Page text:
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The Trump administration’s decision to pull support from a United Nations family planning agency hurts some of the world's most desperate women and girls, advocates said Tuesday.
The State Department announced late Monday that it was yanking money from the UN Population Fund (UNFPA), which focuses on family planning, help for pregnant women and new babies.
Advocates had expected the move — conservatives have long criticized the UNFPA — but were nonetheless distraught.
“It will directly impact the poorest girls and women on the planet,” Seema Jalan, executive director of the Universal Access Project at the UN Foundation, told reporters. “They have no recourse.”
The U.S. paid $69 million into the UNFPA last year and was its fourth-biggest donor.
“UNFPA is the largest international provider of contraception, family planning, and other reproductive health services,” the International Women’s Health Coalition said in a statement.
“It will directly impact the poorest girls and women on the planet."
“In 2016, U.S. support for UNFPA prevented an estimated 320,000 pregnancies and averted 100,000 unsafe abortions, while ensuring 800,000 people had access to contraception.”
Republican presidents, backed by conservatives, have routinely stopped funding the UNFPA, while Democratic presidents, most recently the Obama administration, provide the cash. At issue is whether the UNFPA supports some of the actions taken by China in the past as part of its one-child-per-family policy, including forced abortions and sterilizations.
Jalan said there is no evidence the UNFPA has supported the policy and added that the agency has in fact worked with the Chinese government to help reverse it.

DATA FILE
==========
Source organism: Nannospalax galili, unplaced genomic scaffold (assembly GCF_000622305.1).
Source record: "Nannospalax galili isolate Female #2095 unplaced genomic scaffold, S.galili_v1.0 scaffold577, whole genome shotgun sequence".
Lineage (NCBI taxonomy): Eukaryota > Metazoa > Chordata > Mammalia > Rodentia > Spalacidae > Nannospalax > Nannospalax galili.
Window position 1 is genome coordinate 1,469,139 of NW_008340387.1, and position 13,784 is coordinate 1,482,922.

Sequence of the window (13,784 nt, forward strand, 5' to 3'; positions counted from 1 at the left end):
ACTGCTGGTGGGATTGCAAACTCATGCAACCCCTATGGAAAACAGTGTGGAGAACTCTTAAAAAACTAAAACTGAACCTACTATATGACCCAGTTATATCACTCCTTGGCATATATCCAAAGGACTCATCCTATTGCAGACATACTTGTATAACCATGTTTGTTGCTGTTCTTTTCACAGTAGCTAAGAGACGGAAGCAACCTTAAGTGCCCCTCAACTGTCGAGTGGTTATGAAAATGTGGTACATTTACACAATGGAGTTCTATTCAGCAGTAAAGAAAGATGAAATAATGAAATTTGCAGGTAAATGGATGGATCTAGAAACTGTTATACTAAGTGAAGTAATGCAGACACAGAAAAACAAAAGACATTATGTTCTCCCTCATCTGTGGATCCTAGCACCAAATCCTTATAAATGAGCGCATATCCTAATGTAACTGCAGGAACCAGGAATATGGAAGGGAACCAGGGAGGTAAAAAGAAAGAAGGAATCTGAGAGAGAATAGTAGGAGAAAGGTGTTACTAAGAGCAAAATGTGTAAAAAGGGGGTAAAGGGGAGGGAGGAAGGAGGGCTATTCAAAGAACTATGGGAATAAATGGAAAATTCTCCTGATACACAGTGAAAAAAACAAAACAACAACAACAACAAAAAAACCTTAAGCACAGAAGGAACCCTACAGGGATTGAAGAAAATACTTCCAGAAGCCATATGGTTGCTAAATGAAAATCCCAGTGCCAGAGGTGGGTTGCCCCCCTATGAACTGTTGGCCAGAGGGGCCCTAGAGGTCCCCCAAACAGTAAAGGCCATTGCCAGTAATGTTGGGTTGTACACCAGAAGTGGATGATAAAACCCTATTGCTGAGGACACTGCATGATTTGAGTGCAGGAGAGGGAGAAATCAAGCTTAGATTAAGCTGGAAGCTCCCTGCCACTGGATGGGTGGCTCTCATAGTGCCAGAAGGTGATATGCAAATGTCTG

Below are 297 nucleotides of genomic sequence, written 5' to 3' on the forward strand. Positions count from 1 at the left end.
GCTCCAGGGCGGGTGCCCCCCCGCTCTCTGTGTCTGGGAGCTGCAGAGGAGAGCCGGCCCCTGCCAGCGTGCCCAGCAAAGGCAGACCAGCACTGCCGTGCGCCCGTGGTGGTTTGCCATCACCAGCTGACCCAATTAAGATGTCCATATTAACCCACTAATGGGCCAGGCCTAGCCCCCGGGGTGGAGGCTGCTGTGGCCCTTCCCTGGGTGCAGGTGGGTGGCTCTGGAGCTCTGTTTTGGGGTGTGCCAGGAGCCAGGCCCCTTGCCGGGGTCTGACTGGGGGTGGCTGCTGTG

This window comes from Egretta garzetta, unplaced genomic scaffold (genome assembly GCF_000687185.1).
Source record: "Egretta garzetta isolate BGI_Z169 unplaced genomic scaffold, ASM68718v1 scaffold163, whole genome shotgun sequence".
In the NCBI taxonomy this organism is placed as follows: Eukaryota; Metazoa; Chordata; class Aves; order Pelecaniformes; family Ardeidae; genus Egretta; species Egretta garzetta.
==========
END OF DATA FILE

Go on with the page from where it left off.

“We were really pushing for a factual review based on evidence and we didn’t see that,” she said. “We were not surprised that the Trump administration would move to defund UNFPA. However, we were incredibly surprised that the administration would do so without any evidence.”
Just days after he was inaugurated, Trump also reinstated the Mexico City policy, also known as the global gag rule, stopping funding for any group involved in any way with abortions. This is also a policy that’s gone back and forth depending on the party holding the White House.
Jalan said conservatives and liberals alike should support groups that help women’s health. UNFPA supports the only clinic in Iraq, for example, that cares for women and girl attacked by ISIS, the Islamist extremist group also known as ISIL.
“I can’t think of a better use of U.S. taxpayer dollars than ensuring that a woman fleeing violence can have a safe birth and that her child can survive delivery or that a woman who been raped by an ISIL terrorist can actually have some care and support, and that’s what this funding provides,” Jalan said.
“I can’t think of a better use of U.S. taxpayer dollars than ensuring that a woman fleeing violence can have a safe birth."
The UNFPA also helps female Syrian refugees in the Zataari camp in Jordan, according to the humanitarian organization CARE, which also denounced the U.S. move.
“Through the work of UNFPA, more than 7,000 babies have been delivered at this camp without a single maternal death,” CARE said.
“This loss of funding is a matter of life or death for families in the camp: nearly 50,000 people will lose safe delivery services in Jordan's refugee camps, a devastating consequence of this deeply flawed decision,” it added.
“CARE calls on the Trump Administration to stand by our American values and restore full funding to UNFPA to ensure they can continue providing access to health services for the world’s most vulnerable populations.”
The Guttmacher Institute, which studies reproductive health issues, says the U.S. spent $607 million last year on family planning assistance in other countries.
“Foreign policy should be rooted in evidence and results, not ideology and the politics of punishment,” said Shannon Kowalski of the International Women’s Health Coalition.